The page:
Flowers Make Friends
“Gardens are not meant to be competitive, they are meant to be shared.”
I was recently reminded of one of my favorite pictures that hangs on the corkboard of our office at Naturescapes when a customer came in to our garden shop to share a story. Kathy beamed as she told me how she cut a few of the flowers from the pot of ranunculus she recently bought. “I put them in a little vase and gave them to my elderly neighbor. You should have seen her face. She was so glad to see a sign of spring!”
The picture in our office is of two girls, friends, around the age of ten, standing close together each with a huge bouquet of just picked daffodils in their arms. Their heads-one with long dark hair, the other a short blond bob, poked out above the flowers. It’s the story behind that picture that always makes me smile.
Several years ago, my husband a landscape designer, was consulting with a client. While he meandered with the client around her yard discussing design ideas, the girls disappeared.
“Look!” the girls shouted with joy as they showed off their loot.
“Oh no! You picked all my daffodils!” the girl’s mom said as she threw her hands up to her cheeks.
My husband said the smiles on the girls faces scattered and were replaced with clenched lips of fear.
Always the calming force in a storm, my husband said, “Wait, what an awesome picture!” He asked the girls to smile and pulled out his camera. The mother stood back, still stewing a bit, but looked at the scene through my husband’s eyes.
The girls’ smiles returned proudly.
Do you have a flower story you would like to share? Please feel free to comment below or contact me to discuss being a guest-blogger.
#flowers #friends #community #healing
What if I told you that there is a simple way to improve your health, that doesn’t cost a penny? Would you take advantage of it? Here is the tip; get outside.
Last week I discussed some of the barriers that are preventing us from getting outdoors and reaping the enormous health benefits of doing so. This week, I will be discussing some ways that may help us overcome these challenges. Here we go:
-Have play clothes available. Schools collect outdoor wear; maybe make a ‘mudroom’.
-Campaign to teachers, kids, parents, churches, public policy makers, and government on the health benefits of outdoor activities.
-Community and school gardens-require a dedicated team. To learn more about these types of gardens, check out Inter-Faith Food Shuttle in Raleigh or The Grow Zone Willow Springs Elementary Garden. Looking for more kids gardening resources?
-Vacation at National Parks
-Check out your local Parks and Recreation Department for outdoor programs.
-Develop transportation to local parks, organized hikes with groups of kids. Urban, poor kids are particularly at risk.
-Garden Centers can hold more planting events, giveaway seeds and tree seedlings on Earth Day to kids, post the health benefits of gardening in retail stores.
-Richard Louv, the author of best-selling book, Last Child In The Woods, has a new book coming out called Vitamin N. It is due to be released April 12, 2016 and provides an extensive list of ideas to promote engagement in Nature. If you would like to listen to a preview of what the book is about, check out the interview with Richard Louv and others on the Diane Rehm Show on NPR.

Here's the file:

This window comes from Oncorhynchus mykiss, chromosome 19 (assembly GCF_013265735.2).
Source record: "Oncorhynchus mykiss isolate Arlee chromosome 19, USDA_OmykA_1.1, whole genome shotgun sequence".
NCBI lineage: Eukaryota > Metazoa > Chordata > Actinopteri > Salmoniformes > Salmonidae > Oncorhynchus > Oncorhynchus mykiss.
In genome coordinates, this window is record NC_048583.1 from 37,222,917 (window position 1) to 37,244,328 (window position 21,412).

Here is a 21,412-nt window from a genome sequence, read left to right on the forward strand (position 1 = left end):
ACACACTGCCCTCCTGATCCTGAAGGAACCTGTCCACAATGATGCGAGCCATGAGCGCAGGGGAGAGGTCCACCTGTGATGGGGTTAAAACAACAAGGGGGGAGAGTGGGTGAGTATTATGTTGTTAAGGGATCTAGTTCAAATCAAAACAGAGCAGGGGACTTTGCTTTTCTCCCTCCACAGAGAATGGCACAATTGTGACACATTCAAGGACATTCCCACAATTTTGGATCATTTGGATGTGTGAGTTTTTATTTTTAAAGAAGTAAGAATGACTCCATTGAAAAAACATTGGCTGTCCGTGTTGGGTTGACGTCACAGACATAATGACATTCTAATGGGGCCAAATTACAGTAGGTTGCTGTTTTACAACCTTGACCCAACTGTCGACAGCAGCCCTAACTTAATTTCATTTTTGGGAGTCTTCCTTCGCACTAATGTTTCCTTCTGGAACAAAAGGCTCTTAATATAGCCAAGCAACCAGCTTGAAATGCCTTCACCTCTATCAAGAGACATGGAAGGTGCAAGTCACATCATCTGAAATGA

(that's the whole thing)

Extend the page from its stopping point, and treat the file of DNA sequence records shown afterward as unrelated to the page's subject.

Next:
It is an exciting time to recapture what many of us took for granted in our youth. The ease of getting outside to play, the thrill of exploring, the uncalculated calories burned off just by playing in nature. Sometimes it is the simple things that bring the greatest benefits.
Please feel free to join the conversation and comment below with your thoughts, questions, ideas.
#Nature #NatureHeals #Health #Wellness #VitaminN
When you look at this photo above, do you think, "fun!" or "ew, messy"? The answer to this question may be one of the reasons why so many children are not reaping the health benefits of nature. (1, 2, 3, 4)
I recently attended a conference exploring urban agriculture, community gardens and edible gardens in school and child care settings, and family garden fun, called Dig In. During the lunch hour, each table was asked to discuss a specific topic. My table’s topic was ‘Encouraging Outdoor Activities’ hosted by a landscape designer who served as moderator.
Our table was diverse group-urban pre-school teachers, suburban grade school teachers, a mother, landscape designers and myself. When asked to suggest ideas for our topic, our table went silent. It was a bit awkward, I must admit. I chose that table because I thought they would be bustling with ideas that I could use. What we talked about was exactly the opposite.
“Well, I will tell you why the kids don’t want to go outside,” one of the teachers started. The door was open and quickly our table became engaged in a lively discussion of the barriers to getting kids outside. Here are some of the items on that list:
It is essential that today’s youth connect with nature. No only is it good for their physical and mental health, but this younger generation will need to be aware of the changing outdoor environment. If predictions are to be believed, today’s youth will have to be creative to combat a warming climate and all the environmental and health implications that will bring. (1, 2 ,3, 4)
Are you surprised by this list? Do you have any other barriers to add?
Coming Soon: Ideas and Suggestions To Get Kids Outside. Be sure to sign up for my blog so you don't miss it!